As a consultant, my role is to facilitate cross-denominational experiences that help educators see the universality in the challenges they face beyond the branded signature on their emails. This is hard, as it requires an educator to put aside their pre-conceived biases, and hear their colleagues who might come from different backgrounds and religious affiliations. My goal is for educators to walk away with a powerful newfound perspective from someone which they otherwise would not have interacted with. These days, we are a part of so many “Zoom rooms” or experiences which gift us opportunities to interact with others from across the globe. How can we shift how we measure what we gained from an experience from “what knowledge did I gain from this experience” to “What perspective did I gain from participating in this experience?”
Moving forward – we must take an inventory of the “Zoom rooms” that we are both required to and choose a part of, and think about the perspective they add to our lives. More importantly, we must ask ourselves, what “Zoom rooms” or other experiences are we not a part, and why we are not a part of them? Are the reasons as simple as time or are as complex as fear? How might they add a new layer of perspective to who I am both personally and professionally?
From “Perspective–Taking” to “Perspective–Getting”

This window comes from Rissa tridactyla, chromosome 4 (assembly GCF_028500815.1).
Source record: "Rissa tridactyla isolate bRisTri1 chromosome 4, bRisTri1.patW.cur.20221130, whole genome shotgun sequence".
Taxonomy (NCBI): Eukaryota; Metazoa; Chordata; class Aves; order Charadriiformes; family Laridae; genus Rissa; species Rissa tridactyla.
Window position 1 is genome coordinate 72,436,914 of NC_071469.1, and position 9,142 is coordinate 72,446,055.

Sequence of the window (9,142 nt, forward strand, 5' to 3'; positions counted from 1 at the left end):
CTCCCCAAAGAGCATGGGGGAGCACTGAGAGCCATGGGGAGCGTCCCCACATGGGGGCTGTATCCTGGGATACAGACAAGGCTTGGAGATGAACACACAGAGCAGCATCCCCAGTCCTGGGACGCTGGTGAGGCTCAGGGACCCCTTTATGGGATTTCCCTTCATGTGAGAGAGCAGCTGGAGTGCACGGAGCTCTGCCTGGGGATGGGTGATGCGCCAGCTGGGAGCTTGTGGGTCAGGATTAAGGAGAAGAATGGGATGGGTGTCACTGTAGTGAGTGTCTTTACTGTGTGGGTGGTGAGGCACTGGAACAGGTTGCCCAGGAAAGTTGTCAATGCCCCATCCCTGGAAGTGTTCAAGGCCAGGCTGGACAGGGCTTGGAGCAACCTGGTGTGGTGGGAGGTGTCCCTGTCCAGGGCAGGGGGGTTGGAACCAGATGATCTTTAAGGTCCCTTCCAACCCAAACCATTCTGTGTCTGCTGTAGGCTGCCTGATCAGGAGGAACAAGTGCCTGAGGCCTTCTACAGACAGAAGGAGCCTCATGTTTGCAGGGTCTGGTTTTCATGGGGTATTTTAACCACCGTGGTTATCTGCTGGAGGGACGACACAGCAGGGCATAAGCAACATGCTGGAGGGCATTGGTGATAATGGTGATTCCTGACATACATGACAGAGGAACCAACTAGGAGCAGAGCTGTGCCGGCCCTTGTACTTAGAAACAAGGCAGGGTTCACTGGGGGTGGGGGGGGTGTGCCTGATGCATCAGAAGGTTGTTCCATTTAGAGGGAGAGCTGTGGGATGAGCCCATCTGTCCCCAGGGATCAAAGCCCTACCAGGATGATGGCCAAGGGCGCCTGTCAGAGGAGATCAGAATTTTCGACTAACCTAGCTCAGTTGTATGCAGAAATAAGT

We can make room within ourselves to both hear a perspective, and take an inventory of the perspectives we surround ourselves with, yet feel stunned by action. How do we let a perspective we gain from others craft a part of who we can become? I say “we can become” because gaining a new viewpoint adds another dimension to who we are, and the decisions we make.
In order to do this, we must steer clear from “perspective taking” and embrace “perspective getting.” This concept, coined by researchers Taly Eyal, Mary Steffel and Nicholas Epley, argues that standing in someone else’s shoes will not help us gain a new perspective, rather, we must actively engage with that person, in order to truly understand their perspective. This requires us not to just think about the desires of a person or a population, but to actively engage with them in order to understand what their desires are. While intuitive, we often hear someone say something, and assume their perspective rather than asking them. Bottom line – steer clear of someone else’s shoes, and embrace your own to engage in “perspective getting.”
Why does it matter?
Moving forward, I believe organizations will be measured not by the robustness of their resources or ability to attract big names, but the ability to see and understand the perspectives of their learners, families, and communities in the world around us. What will help us change the world is not just the knowledge we acquire, but the perspectives that we strive to claim. What will you do to commit to perspective taking? We often use the saying – knowledge is power. But what is more powerful is the perspective behind that knowledge. While we don’t know what else 2020 will have in store for us, we must commit to perspective taking. After all … perspective is power.
Jodie Goldberg is a Teen Engagement Consultant at The Jewish Education Project. She holds a dual Masters degree in Jewish Education and Hebrew Bible from The Jewish Theological Seminary.